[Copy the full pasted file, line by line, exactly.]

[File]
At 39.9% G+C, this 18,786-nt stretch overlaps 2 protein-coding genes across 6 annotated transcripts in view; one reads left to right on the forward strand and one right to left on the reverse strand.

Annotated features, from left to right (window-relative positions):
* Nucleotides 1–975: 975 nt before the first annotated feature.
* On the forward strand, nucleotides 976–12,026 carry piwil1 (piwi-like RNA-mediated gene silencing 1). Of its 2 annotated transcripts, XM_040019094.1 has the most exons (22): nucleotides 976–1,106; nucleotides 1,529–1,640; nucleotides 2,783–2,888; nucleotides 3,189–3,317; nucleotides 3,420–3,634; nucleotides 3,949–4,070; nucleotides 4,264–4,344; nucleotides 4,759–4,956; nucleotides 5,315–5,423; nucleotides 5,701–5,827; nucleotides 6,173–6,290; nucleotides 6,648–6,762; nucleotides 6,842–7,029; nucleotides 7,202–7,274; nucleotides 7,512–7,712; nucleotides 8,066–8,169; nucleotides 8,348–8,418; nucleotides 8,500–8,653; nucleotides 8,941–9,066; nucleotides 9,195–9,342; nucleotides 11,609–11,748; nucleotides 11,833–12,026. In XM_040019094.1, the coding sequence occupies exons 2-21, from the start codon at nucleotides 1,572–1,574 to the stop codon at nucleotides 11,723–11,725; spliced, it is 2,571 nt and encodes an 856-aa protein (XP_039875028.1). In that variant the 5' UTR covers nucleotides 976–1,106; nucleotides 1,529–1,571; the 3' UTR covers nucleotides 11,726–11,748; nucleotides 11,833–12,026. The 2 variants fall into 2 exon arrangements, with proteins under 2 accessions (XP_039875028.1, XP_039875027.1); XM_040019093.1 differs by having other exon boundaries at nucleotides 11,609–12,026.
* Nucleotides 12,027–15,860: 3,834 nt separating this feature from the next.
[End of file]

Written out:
At 39.9% G+C, this 18,786-nt stretch overlaps 2 protein-coding genes across 6 annotated transcripts in view; one reads left to right on the forward strand and one right to left on the reverse strand.

Annotated features, from left to right (window-relative positions):
* Nucleotides 1–975: 975 nt before the first annotated feature.
* On the forward strand, nucleotides 976–12,026 carry piwil1 (piwi-like RNA-mediated gene silencing 1). Of its 2 annotated transcripts, XM_040019094.1 has the most exons (22): nucleotides 976–1,106; nucleotides 1,529–1,640; nucleotides 2,783–2,888; nucleotides 3,189–3,317; nucleotides 3,420–3,634; nucleotides 3,949–4,070; nucleotides 4,264–4,344; nucleotides 4,759–4,956; nucleotides 5,315–5,423; nucleotides 5,701–5,827; nucleotides 6,173–6,290; nucleotides 6,648–6,762; nucleotides 6,842–7,029; nucleotides 7,202–7,274; nucleotides 7,512–7,712; nucleotides 8,066–8,169; nucleotides 8,348–8,418; nucleotides 8,500–8,653; nucleotides 8,941–9,066; nucleotides 9,195–9,342; nucleotides 11,609–11,748; nucleotides 11,833–12,026. In XM_040019094.1, the coding sequence occupies exons 2-21, from the start codon at nucleotides 1,572–1,574 to the stop codon at nucleotides 11,723–11,725; spliced, it is 2,571 nt and encodes an 856-aa protein (XP_039875028.1). In that variant the 5' UTR covers nucleotides 976–1,106; nucleotides 1,529–1,571; the 3' UTR covers nucleotides 11,726–11,748; nucleotides 11,833–12,026. The 2 variants fall into 2 exon arrangements, with proteins under 2 accessions (XP_039875028.1, XP_039875027.1); XM_040019093.1 differs by having other exon boundaries at nucleotides 11,609–12,026.
* Nucleotides 12,027–15,860: 3,834 nt separating this feature from the next.